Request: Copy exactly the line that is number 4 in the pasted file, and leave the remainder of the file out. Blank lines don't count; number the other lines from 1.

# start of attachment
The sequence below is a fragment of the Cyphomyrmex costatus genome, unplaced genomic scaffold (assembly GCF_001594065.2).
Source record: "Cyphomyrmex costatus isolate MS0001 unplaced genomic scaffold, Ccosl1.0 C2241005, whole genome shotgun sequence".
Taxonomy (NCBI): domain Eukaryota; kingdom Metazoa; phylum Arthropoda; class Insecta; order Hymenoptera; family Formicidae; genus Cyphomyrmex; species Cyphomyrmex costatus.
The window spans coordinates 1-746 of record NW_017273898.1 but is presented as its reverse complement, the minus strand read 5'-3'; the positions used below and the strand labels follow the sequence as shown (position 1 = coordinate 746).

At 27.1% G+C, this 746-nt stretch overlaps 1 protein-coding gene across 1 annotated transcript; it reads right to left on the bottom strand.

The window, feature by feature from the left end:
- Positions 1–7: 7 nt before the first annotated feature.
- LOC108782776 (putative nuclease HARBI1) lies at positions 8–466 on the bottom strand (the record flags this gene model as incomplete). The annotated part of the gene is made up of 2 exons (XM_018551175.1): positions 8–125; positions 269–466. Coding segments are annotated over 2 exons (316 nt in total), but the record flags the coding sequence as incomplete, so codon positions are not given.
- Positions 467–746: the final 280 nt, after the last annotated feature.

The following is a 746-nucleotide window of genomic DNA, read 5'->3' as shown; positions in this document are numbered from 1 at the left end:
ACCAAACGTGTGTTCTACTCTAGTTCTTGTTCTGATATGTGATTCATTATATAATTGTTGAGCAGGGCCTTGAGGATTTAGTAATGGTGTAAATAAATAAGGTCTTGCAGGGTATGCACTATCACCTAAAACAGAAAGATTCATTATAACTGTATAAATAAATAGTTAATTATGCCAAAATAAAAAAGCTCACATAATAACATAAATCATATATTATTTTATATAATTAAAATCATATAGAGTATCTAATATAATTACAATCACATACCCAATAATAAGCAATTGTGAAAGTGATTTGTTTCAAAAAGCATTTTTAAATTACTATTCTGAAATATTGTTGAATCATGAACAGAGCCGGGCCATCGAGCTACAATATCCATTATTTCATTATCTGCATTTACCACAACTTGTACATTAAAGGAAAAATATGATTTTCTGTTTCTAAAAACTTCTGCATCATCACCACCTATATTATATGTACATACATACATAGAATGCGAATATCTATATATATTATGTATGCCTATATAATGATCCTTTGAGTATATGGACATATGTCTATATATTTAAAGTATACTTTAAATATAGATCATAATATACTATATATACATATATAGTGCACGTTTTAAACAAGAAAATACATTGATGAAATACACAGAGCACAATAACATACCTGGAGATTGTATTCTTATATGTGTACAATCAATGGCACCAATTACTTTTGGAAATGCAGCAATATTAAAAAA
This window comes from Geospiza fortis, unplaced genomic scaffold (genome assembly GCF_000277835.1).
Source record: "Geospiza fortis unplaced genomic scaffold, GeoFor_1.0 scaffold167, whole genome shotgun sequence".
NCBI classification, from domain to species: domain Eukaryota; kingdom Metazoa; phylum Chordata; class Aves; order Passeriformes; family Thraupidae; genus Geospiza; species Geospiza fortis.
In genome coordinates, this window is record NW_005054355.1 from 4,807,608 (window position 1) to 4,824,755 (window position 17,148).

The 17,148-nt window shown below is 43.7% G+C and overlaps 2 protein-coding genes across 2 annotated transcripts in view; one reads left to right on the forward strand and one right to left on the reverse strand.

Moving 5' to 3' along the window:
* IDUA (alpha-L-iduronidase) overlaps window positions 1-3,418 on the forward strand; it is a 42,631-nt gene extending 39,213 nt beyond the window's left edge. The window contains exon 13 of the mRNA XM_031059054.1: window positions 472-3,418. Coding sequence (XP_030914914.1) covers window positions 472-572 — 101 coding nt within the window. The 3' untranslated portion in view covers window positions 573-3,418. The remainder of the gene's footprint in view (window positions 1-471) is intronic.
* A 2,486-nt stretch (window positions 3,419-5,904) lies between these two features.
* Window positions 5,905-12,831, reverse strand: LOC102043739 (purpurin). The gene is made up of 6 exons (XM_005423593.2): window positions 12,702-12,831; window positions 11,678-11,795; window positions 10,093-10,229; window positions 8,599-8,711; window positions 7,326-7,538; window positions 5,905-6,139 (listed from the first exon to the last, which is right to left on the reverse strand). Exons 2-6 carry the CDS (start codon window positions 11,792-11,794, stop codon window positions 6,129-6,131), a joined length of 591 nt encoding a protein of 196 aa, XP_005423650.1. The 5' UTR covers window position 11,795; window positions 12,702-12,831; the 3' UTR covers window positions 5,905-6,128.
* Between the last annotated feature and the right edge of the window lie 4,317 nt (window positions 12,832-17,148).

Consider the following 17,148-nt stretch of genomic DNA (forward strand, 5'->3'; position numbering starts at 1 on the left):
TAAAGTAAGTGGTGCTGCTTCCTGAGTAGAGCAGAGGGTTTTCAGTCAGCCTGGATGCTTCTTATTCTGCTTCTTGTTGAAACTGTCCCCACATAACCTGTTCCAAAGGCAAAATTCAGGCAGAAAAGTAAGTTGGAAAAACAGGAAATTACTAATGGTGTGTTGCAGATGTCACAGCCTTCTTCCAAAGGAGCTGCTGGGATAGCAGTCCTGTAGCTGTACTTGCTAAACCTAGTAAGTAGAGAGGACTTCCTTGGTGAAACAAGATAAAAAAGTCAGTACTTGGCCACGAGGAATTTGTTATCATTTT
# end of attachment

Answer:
The window spans coordinates 1-746 of record NW_017273898.1 but is presented as its reverse complement, the minus strand read 5'-3'; the positions used below and the strand labels follow the sequence as shown (position 1 = coordinate 746).